On the Use of Long Words

Lately, I’ve been thinking a lot about precision and conciseness in my writing. “What will be the best word to convey that meaning in as little space as possible?” Rather than using multiple vague words to describe something, I’d rather use one or two very precise words. But what does this mean for my style? It means I am now developing a tendency for using long, and/or somewhat obscure words that not everyone is familiar with. While making my writing more concise and (I think) more beautiful, this also has the effect of making it harder to understand and connect to for many people.


What I’ve been wondering is: should I care if my writing is harder to understand and connect to? I want to use the English language to its fullest potential, which, to me, means using long and elaborate words in order to precisely describe specific sensations and images. The trick is learning to do that without coming off as stuffy or overly remote. But then, it strikes me as sad that using long words even carries connotations of stuffiness and remoteness. When did speaking beautifully become scorned? When did people start to regard those with an excellent command of the vernacular with suspicion, as distant academics? It’s a bit bothersome. I suppose I shall have to count on being earnest and truthful to countermand the potentially stuffy first impression that my long words may give to my work.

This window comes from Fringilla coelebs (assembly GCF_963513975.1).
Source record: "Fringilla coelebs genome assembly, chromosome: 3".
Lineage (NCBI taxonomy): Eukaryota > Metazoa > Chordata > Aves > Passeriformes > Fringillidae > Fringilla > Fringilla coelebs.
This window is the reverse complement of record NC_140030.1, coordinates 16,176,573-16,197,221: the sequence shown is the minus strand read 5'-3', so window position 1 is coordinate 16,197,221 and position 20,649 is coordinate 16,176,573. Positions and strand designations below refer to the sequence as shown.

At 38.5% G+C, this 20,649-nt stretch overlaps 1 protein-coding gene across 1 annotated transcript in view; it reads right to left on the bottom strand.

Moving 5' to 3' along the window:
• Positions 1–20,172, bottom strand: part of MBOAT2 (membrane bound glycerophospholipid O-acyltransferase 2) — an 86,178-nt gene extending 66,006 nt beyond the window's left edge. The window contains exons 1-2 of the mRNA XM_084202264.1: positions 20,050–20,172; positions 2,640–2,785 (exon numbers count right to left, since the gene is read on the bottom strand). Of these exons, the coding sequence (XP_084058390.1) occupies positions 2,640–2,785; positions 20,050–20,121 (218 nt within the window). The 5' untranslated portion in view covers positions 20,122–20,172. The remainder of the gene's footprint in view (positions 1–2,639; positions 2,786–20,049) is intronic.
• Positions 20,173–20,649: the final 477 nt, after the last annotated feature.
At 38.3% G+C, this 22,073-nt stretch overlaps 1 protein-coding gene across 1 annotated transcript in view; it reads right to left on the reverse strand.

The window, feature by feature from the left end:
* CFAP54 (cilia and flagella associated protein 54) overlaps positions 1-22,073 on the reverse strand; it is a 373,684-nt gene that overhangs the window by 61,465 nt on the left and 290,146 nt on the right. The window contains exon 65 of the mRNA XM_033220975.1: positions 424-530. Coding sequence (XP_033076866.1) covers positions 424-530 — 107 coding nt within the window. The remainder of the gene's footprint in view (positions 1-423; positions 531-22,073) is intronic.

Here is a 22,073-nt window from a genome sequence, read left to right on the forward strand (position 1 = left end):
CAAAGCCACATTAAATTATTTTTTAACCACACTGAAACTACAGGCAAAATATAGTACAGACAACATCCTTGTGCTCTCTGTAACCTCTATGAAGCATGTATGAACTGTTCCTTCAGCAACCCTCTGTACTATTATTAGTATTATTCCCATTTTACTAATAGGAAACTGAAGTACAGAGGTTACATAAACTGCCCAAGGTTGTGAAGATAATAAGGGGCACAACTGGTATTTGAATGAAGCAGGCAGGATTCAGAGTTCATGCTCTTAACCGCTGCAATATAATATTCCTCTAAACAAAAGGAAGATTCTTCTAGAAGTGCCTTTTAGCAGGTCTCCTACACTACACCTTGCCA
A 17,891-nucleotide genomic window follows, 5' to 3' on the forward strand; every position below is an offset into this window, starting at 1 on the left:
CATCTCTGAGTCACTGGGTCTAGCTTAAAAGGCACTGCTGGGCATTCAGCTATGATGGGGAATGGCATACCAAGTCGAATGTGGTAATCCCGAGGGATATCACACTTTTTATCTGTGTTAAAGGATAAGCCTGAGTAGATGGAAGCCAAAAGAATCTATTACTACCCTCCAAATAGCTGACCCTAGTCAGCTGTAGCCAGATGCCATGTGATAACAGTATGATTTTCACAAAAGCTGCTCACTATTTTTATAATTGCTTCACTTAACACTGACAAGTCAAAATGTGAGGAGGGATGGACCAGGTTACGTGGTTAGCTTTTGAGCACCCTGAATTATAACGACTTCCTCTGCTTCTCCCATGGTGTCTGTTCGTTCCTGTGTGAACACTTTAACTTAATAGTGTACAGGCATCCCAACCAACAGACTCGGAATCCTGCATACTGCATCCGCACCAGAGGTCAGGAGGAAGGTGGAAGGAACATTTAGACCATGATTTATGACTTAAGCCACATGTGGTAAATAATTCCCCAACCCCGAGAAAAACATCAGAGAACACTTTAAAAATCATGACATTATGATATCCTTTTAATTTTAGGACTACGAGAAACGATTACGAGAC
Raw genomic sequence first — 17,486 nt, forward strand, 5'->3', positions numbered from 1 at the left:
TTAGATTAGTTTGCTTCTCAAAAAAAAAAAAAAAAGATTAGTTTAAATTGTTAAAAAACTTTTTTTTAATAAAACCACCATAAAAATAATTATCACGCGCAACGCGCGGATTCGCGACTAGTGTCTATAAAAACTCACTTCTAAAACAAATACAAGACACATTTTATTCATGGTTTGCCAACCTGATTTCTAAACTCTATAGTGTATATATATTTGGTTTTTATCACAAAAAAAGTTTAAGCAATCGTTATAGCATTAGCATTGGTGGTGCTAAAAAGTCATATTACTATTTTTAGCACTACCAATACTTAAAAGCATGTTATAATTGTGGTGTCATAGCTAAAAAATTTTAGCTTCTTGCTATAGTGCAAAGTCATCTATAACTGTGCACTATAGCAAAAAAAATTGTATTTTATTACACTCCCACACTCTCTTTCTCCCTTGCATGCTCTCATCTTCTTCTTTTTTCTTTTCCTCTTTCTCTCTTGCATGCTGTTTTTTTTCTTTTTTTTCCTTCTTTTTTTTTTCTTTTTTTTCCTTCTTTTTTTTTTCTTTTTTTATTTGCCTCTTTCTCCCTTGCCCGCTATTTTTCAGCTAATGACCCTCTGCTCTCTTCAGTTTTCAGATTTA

At any rate, that’s just how I feel for my own writing. In general, there seems to be two chief stances on this issue: there is the group which believes a writer ought to use plain language, no flowery descriptions, no long words, only things spoken in day-to-day life; and then there is the group which strives for artistic writing, detailed stuff, words so beautiful they almost overshadow the meaning of the text as a whole. It strikes me that both groups are wrong, and it would be better to return to an older standard of looking at things, wherein both the plain meaning of the text and its artistic beauty were emphasized equally.


Because, you know, anti-modernism and all that.


Which writing style do you tend to prefer in your works, if you write…?


~ Jared


2 thoughts on “On the Use of Long Words

  1. In my writing, I strive to create a convincing environment for the reader to inhabit for a short time. Sometimes that means plain language, sometimes longer words. Depends on the situation, I think. I don’t find myself using predominantly one or the other.

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